Member perspective: Declare independence from banker rule

The following post was contributed by OSEC member Elizabeth K. Friedrich, and does not represent a consensus view of OSEC or Occupy Wall Street. It is cross-posted from View From the Metropole.

During the last few decades, big banks shifted their business model from one that sought the best interest of their customers to one primarily benefiting themselves. This shift manifested in the development of new practices, such as minimum balances for checking and savings, variable interest rates, ATM fees, credit card fees, fraudulent mortgages, synthetic/bundled products, pay day loans and in-access credit, to name only a few. They created these new products and fees to extract as much wealth from their customers and investors as possible, rather than advancing their advertised goal of ‘making customers’ money work & grow.’

This signaled a fundamental philosophical shift in the banking industry, one that can largely be blamed for the financial crisis in 2008. As banks became more and more aggressive in their pursuit of profits, they engaged in riskier and riskier behavior. The resulting crisis plunged the economy into a recession, sending the national unemployment rate above 10%, causing millions of foreclosures, and severely deepening the wealth gap, which pushed millions of middle-class families into poverty.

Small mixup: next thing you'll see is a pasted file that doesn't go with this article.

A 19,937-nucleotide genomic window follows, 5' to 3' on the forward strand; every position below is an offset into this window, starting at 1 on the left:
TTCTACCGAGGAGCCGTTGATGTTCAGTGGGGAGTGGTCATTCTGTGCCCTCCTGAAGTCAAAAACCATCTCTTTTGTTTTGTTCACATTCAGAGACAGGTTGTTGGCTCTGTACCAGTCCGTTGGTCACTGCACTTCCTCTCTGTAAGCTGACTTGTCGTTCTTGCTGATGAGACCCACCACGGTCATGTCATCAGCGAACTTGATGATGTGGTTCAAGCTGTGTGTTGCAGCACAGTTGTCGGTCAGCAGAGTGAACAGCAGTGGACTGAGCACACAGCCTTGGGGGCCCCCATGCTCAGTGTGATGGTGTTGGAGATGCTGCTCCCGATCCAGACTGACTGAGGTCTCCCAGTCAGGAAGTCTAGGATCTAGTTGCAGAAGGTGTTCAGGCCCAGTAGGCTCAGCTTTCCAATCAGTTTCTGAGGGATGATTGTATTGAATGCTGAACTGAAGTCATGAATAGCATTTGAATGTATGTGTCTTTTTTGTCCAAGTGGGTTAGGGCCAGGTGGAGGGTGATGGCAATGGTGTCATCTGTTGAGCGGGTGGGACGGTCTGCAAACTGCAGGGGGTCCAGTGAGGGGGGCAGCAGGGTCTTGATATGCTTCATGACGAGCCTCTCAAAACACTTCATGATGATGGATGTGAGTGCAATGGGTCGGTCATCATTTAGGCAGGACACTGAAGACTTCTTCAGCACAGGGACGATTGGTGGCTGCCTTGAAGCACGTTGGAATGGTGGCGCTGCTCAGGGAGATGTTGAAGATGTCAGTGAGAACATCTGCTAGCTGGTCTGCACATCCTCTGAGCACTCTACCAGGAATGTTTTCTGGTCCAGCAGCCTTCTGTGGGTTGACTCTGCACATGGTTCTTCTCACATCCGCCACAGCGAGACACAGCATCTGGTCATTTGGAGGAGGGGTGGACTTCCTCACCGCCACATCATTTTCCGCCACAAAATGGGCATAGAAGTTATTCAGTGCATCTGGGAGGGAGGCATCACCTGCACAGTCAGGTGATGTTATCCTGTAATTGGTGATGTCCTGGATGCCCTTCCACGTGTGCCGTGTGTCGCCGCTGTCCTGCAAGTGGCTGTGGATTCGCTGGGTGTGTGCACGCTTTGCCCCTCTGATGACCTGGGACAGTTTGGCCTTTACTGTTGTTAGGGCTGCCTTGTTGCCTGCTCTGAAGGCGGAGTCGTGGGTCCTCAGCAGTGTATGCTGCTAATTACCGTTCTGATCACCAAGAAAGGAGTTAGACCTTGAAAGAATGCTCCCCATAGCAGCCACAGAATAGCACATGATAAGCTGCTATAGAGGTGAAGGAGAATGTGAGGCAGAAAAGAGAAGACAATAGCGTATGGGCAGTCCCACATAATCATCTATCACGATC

As a response to the banks and their role in the crisis, over 500,000 Americans decided to move 5 billion dollars out of big banks into credit unions on November 5th, 2011 (Bank Transfer Day). This served as a great example of what Americans can do to change a flawed system- leave and create/join another.

However, despite Bank Transfer Day’s success in 2011, it did not reach the same scale this year. Many Americans believe the economy is better – even growing. They want things to go back to normal; they want stability and long-term security. Unfortunately, banks cannot guarantee this – nor do they want to. Big banks would have to completely re-organize themselves to mitigate future risks and focus on creating stability and security for their customers and the economy.

Big Banks came out of the crisis on top, with bailouts and bonuses, no jail time and no trials, and no one to challenge their authority. What’s important to understand about them is that they have no inherent values or moral code. Their one priority is to make money and try to avoid regulation as much as possible. If they could take more risk and charge their customers more, they would!

Furthermore, with this lack of consequences Big Banks have behaved tyrannically. They control the financial system, the judicial system, and regulatory system. They are able to saturate any market all while claiming to be responsible and customer-driven. Due to our desire to get back to normal and move forward we too easily forget about the crimes they have gotten away with. We do not see the alternatives that are right in front of us: local, community-centered banks, and credit unions.